By Lynne Gowers on 27th February 2017

Going freelance? A guide to getting started

If you are reading this you have made the decision to ditch the 9 to 5 and put yourself out there as a freelancer in your chosen field.
Success in freelancing, like life, very much depends on how good a start you get. New freelancers have a lot to contend with; getting clients and keeping them happy as well as all the other day to day aspects of running a business.

Here are a couple of things to get your head around before you get started:

  • Your CV is no longer your focus when searching for jobs. Now it’s all about your portfolio. This means the quality of your work now pulls more weight than your client list. That’s not to say high-profile clients are useless – indeed, they can open plenty of doors for you – but it’s the quality of the work in your portfolio that potential clients will scrutinise, not the names you’ve worked with.
  • Your relationship with clients isn’t like a traditional employer-employee one. You’re providing a valuable service to someone that needs it – you’re an independent professional who has been brought in to solve a problem.
  • Word of mouth is key for freelancers. Most companies looking for freelancers find them through personal contacts. From the outset you need to build strong relationships with the people you work with, as they could be the difference between a ton of work requests and a meagre few.
  • Make your own opportunities. Job boards only represent a small fraction of the gigs you can land as a freelancer. Although some freelancers have great success using these, they can be a poor place to start for people with little or no work to their names.

Showcase your work

This is the best place to start. As a freelancer, you probably need a website, a logo, imagery, copywriting – everything to build your brand. So start here, and start with what you know- if you’re a designer, work on some personal designs; if you’re a copywriter, work on a blog; if you’re a web designer, create a killer website. And so on.

Mates Rates

Reach out to, friends, local businesses or non-profit causes you support. Offer them some work in exchange for a testimonial, or at a reduced fee.

Send an email around to your friends, or make a Facebook post about your new venture. They may not need your services, but they might know someone who does. Likewise, spread the word to old colleagues, asking them to recommend you.

Online Communities

There are plenty of places online where you can connect with people who are looking for freelancers, as well as connecting with other freelancers who can help and advise you.

  • Upwork and PeoplePerHour are sources for businesses to find skilled freelancers who do anything that can be done on a computer – everything from design and development to content creation and promotion. These are a great way to cut your teeth when you are starting out freelancing.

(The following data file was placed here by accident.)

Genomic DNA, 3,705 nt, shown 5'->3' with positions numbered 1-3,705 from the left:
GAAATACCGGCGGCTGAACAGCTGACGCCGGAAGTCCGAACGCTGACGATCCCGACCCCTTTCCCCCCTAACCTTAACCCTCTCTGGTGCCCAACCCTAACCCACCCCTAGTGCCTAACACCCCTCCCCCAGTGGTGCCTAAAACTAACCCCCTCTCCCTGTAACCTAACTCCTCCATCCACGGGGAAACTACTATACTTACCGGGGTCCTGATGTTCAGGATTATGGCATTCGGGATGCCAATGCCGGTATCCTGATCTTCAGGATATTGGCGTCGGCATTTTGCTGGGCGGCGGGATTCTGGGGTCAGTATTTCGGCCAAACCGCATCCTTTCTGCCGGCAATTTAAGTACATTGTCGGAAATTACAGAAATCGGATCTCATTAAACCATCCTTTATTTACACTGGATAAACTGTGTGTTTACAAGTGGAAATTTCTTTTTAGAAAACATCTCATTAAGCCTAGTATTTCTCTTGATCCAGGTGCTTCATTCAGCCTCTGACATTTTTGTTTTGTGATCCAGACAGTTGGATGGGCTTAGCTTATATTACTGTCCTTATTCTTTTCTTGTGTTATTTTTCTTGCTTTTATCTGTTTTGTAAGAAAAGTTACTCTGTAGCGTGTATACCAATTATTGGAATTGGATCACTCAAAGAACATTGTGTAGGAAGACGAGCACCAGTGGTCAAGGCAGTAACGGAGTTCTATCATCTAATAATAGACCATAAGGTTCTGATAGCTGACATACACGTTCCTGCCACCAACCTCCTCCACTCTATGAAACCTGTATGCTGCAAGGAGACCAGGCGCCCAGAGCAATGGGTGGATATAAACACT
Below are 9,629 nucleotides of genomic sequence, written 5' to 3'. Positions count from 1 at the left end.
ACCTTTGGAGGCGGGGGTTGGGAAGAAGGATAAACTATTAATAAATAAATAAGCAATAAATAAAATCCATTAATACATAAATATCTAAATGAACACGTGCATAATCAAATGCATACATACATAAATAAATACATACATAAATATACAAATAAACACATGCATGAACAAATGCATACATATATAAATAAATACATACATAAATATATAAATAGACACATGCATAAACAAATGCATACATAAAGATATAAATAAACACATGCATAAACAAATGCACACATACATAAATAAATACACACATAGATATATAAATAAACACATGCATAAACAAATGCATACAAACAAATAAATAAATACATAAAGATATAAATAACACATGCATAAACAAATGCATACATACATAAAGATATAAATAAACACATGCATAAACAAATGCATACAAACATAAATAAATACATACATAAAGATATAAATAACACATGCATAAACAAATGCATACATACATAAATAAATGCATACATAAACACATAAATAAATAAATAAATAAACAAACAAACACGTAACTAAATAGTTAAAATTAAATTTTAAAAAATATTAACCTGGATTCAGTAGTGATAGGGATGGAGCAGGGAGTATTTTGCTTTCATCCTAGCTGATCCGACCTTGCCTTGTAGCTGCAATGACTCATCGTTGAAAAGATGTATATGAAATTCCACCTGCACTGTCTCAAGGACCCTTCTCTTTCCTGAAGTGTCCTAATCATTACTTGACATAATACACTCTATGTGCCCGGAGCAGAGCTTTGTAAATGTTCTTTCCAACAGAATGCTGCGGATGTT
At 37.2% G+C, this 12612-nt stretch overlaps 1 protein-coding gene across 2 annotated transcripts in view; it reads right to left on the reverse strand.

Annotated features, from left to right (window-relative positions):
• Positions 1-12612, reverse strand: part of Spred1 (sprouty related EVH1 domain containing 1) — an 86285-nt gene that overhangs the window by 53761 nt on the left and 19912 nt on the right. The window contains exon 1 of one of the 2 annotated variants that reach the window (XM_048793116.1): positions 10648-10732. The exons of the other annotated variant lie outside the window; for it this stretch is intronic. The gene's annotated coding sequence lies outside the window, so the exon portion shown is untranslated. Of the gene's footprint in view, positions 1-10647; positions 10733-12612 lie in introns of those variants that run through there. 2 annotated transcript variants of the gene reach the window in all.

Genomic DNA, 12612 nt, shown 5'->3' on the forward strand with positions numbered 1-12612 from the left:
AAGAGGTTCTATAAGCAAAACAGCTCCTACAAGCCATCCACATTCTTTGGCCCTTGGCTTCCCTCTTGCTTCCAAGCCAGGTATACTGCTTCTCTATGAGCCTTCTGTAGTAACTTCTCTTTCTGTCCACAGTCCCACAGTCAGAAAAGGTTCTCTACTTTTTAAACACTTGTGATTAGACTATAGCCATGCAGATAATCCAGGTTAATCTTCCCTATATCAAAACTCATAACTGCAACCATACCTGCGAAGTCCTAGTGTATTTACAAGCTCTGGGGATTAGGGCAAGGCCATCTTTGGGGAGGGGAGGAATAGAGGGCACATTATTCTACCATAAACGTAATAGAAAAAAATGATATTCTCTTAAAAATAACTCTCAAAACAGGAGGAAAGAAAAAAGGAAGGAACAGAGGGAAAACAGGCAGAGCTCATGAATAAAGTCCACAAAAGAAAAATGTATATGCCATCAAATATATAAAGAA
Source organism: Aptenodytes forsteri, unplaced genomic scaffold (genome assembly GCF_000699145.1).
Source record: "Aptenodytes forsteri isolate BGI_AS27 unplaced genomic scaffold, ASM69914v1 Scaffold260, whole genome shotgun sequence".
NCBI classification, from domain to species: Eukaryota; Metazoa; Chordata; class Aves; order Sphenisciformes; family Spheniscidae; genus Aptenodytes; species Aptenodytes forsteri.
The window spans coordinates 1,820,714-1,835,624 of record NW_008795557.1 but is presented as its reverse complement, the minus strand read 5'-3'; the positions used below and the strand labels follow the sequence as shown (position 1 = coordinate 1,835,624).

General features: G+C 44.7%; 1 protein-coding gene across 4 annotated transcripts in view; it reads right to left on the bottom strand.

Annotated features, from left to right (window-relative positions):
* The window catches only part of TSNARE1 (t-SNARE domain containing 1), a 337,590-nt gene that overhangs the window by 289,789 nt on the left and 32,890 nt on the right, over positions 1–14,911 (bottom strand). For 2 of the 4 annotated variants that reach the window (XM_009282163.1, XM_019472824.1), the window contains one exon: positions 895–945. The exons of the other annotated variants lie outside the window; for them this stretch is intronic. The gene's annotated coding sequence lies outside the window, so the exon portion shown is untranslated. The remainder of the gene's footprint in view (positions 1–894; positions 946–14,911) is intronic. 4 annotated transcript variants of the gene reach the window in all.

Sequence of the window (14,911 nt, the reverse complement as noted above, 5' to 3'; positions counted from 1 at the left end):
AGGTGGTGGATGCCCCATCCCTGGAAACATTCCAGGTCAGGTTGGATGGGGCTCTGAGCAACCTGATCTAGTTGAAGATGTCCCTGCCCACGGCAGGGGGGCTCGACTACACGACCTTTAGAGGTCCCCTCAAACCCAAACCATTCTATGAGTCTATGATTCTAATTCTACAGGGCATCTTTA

•  is a site where not-for-profit organisations can list projects they need help with. This is great for the initial steps for building your portfolio if you don’t already have any contacts to work with.
  • Fiverr is where you’ll most likely find those low-paying jobs we mentioned earlier. This is where people usually go to find people to will complete quickly and easily. It’s attractive to clients because you charge such a small amount for your basic services (£5, hence “Fiverr”), and it’s attractive to freelancers because they can offer more premium packages at higher prices.
  • Elevate is a site which places IT contractors directly with the best clients. With no recruiters involved there is no finder’s fees so freelance IT professionals can take home more. Just upload your CV and Elevate will match you with suitable jobs.
  • YunoJuno is the new kid on the block in terms of freelancer sites and is a great way for talented creative and tech freelancers to build up a profile and get the work rolling in.
  •  Onsite is a marketplace matching  qualified talent to freelance opportunities. The difference with this site is that it is strictly invite only – effectively a private members club for the digital crowd. It is one to look at if you are looking for top level freelance jobs with the top brands and agencies.

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Written by Lynne Gowers
Disclaimer Although we attempt to ensure that the Information contained in this publication is accurate and up-to-date at the date of publication it may not be comprehensive, we accept no liability for the results of any action taken on the basis of the information they contain and any implied warranties, including but not limited to the implied warranties of satisfactory quality, fitness for a particular purpose, non-infringement and accuracy are excluded to the extent that they may be excluded as a matter of law.

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